Counter flow heat exchangers

  • #1
55
1

Homework Statement



Process water with a specific heat capacity of 4.182 kJ kg–1 K–1 flows at a rate of 0.050 kg s–1 through a heat exchanger where its temperature is increased from 16°C to 85°C. Heat is supplied by exhaust gases (mean specific heat capacity 1.075 kJ kg–1 K–1) which enter the heat exchanger at a temperature of 420°C. If the mass flowrate of the exhaust gases is 0.044 kg s–1, determine their outlet temperature


Homework Equations



∆T=(TH2 –TC1)–(TH1 –TC2) ln⎛TH2 –TC1⎞

⎜ ⎟ ⎝TH1 –TC2⎠


The Attempt at a Solution



I understand the basis on how to calculate the Temperature difference and heat loss along with area however I am unsure on how to calculate the outlet hot temperature Th2 and how to rearrange this equation to find the outlet temp
Any guidance or equations that may be of use would be much appreciated
 

Answers and Replies

  • #2
21,467
4,854
What is the rate of heat flow from the hot gas to the process water? This is the "heat load" of the heat exchanger. You can determine this directly from the flow rate and temperature change of the process water.

Chet
 
  • #3
55
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Hi Chet
Thanks for your reply
Would this be 0.05x(85-16)=3.45?
Is this the heat capacity rate?
Thanks
 
  • #4
21,467
4,854
Hi Chet
Thanks for your reply
Would this be 0.05x(85-16)=3.45?
Is this the heat capacity rate?
Thanks
You left out the heat capacity from your expression to calculate the heat load. The heat load is WCp(Tout-Tin).

Chet
 
  • #5
55
1
You left out the heat capacity from your expression to calculate the heat load. The heat load is WCp(Tout-Tin).

Chet
Ok so it simply 3.45x4.182=14.4279
Thanks
 
  • #6
55
1
Chet, please note the heat exchanger is a double pipe type and the fluids are in counter flow - not sure if this has an impact on which equations that were going to be used
Thanks in advance
 
  • #7
21,467
4,854
Chet, please note the heat exchanger is a double pipe type and the fluids are in counter flow - not sure if this has an impact on which equations that were going to be used
Thanks in advance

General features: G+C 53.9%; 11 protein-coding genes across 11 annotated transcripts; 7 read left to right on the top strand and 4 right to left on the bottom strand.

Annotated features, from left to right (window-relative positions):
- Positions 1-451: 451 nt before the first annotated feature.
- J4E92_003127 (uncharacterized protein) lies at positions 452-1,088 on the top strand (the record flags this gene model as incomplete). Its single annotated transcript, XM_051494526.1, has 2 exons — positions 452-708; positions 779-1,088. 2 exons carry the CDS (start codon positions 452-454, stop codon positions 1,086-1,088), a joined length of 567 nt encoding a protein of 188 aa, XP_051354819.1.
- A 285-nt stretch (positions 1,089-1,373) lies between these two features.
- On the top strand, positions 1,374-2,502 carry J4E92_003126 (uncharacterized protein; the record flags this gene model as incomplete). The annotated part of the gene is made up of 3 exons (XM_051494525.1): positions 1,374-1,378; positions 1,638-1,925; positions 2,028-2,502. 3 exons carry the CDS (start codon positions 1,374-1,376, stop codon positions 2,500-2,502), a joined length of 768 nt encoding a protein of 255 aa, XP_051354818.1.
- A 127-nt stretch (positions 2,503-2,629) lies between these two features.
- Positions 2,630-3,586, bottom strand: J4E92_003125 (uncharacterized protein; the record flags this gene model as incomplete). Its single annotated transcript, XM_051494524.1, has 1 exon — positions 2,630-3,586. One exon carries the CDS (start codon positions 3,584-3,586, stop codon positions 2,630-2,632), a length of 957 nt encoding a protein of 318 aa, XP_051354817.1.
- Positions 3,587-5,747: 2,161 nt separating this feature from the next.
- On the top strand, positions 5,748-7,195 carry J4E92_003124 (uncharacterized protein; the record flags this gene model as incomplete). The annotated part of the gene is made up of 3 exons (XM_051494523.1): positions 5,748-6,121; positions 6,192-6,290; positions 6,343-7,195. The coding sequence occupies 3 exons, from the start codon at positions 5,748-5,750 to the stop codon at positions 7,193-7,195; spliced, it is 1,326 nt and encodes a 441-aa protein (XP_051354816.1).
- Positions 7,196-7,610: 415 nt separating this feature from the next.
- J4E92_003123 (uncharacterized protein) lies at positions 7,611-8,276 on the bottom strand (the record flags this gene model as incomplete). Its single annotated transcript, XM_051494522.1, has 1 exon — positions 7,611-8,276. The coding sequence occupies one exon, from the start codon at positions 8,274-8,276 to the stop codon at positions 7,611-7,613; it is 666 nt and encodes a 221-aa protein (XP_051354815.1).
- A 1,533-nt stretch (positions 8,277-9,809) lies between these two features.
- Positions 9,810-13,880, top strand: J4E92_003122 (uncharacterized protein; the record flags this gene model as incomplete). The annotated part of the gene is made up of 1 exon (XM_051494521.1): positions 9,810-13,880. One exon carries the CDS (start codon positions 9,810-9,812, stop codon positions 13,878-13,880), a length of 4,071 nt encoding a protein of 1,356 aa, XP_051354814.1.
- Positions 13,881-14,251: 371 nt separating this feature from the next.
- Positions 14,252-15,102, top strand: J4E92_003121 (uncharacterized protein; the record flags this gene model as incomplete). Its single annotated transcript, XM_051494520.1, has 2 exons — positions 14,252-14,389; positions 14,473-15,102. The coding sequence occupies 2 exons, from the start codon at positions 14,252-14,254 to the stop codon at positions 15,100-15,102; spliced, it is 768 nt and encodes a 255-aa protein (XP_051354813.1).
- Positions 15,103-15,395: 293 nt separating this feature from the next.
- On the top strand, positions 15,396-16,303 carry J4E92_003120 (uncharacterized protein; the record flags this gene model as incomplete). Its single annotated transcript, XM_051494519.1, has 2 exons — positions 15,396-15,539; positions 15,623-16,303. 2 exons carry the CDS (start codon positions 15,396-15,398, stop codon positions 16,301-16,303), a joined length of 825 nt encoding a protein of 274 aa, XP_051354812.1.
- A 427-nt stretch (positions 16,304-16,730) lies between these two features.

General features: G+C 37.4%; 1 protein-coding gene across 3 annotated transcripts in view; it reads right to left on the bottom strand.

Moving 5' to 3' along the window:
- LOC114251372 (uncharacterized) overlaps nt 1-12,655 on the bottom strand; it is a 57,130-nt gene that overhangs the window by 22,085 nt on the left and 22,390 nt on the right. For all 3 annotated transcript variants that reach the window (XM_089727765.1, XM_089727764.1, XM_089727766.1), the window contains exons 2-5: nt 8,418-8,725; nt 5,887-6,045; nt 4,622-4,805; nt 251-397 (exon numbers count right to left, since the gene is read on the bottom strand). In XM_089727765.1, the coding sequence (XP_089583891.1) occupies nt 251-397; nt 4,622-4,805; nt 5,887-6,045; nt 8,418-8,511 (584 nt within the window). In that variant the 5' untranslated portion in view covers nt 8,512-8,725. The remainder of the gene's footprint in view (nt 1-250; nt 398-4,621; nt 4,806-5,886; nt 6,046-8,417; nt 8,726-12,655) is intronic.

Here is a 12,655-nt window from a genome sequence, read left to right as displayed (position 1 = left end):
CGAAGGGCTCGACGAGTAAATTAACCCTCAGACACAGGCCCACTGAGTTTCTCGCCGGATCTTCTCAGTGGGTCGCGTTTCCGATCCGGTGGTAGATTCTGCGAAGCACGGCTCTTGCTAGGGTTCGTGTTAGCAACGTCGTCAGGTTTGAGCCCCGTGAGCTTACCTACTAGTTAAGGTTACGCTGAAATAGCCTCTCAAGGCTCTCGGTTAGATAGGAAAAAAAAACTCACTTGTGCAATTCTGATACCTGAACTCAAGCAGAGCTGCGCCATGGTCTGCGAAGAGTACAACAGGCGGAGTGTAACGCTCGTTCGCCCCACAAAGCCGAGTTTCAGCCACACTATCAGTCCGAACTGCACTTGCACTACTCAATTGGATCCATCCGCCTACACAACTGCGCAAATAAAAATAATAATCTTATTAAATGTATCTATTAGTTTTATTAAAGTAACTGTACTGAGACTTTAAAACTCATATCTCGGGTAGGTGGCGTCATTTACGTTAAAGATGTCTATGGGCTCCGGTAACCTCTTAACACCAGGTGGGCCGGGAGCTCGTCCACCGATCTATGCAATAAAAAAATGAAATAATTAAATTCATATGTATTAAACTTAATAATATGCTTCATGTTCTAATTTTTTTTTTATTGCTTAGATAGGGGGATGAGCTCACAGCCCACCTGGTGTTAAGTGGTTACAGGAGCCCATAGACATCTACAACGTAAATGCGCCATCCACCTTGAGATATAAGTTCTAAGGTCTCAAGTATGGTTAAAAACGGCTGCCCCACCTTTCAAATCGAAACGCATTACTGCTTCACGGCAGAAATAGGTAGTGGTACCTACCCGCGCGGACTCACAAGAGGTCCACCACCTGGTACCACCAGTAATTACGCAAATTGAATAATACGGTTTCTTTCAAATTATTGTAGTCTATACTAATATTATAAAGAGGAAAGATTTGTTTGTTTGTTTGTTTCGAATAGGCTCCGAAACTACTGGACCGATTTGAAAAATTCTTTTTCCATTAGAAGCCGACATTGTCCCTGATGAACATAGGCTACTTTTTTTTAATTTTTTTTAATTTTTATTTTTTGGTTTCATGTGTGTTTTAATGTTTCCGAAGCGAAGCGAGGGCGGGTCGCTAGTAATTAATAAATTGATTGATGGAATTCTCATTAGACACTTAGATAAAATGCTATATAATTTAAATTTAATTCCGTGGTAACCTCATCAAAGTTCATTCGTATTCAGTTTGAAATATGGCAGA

You can figure that out yourself if you can articulate what is happening physically. Please give it a try.

Chet
 
  • #8
55
1
You can figure that out yourself if you can articulate what is happening physically. Please give it a try.

Chet
Okay thanks for your help I will give it a go
 
  • #9
55
1
Hi Chet
Thanks for the help with the heat exchanger question
I would be grateful if you pointed me in the right direction on which method to use as I do not have the area, i could easily work the temp outlet hot out using the effectiveness method although I do not have the area. I am rather stuck and do not know which way to look
Again thanks
 
  • #10
21,467
4,854
Hi Chet
Thanks for the help with the heat exchanger question
I would be grateful if you pointed me in the right direction on which method to use as I do not have the area, i could easily work the temp outlet hot out using the effectiveness method although I do not have the area. I am rather stuck and do not know which way to look
Again thanks
You would have to do that kind of analysis if you didn't know the inlet and outlet temperatures for one of the streams. But, in this problem, you do. So you can get the heat load, and you can get the outlet temperature of the other stream. If you were designing a heat exchanger, you would not be finished here. To design the heat exchanger, you would have to find the heat transfer area to make good on this heat load. You could use the method you alluded to in order to do this.

Chet
 
  • #11
2
0
Hi
this is my attempt

Φ=qmc cpC (TC1-TC2) = qmH cpH (TH1-TH2)
Therefore:
Φ = qmc cpC (TC1-TC2)
Φ = 0.050 x 4.184 x (85-16)
Φ = 0.209 x 69
Φ = 14.4W
Now:
14.4 =0.044 x 1.075 x (410 - TH2)
14.4/0.044 x 1.075 = (410 - TH2)
= 410 – 304
TH2 = 106 degrees
 
  • #12
21,467
4,854
Hi
this is my attempt

Φ=qmc cpC (TC1-TC2) = qmH cpH (TH1-TH2)
Therefore:
Φ = qmc cpC (TC1-TC2)
Φ = 0.050 x 4.184 x (85-16)
Φ = 0.209 x 69
Φ = 14.4W
Now:
14.4 =0.044 x 1.075 x (410 - TH2)
14.4/0.044 x 1.075 = (410 - TH2)
= 410 – 304
TH2 = 106 degrees
Looks good.

Chet
 
  • #13
55
1
I believe it should be 420-305 which is 115 degrees
 

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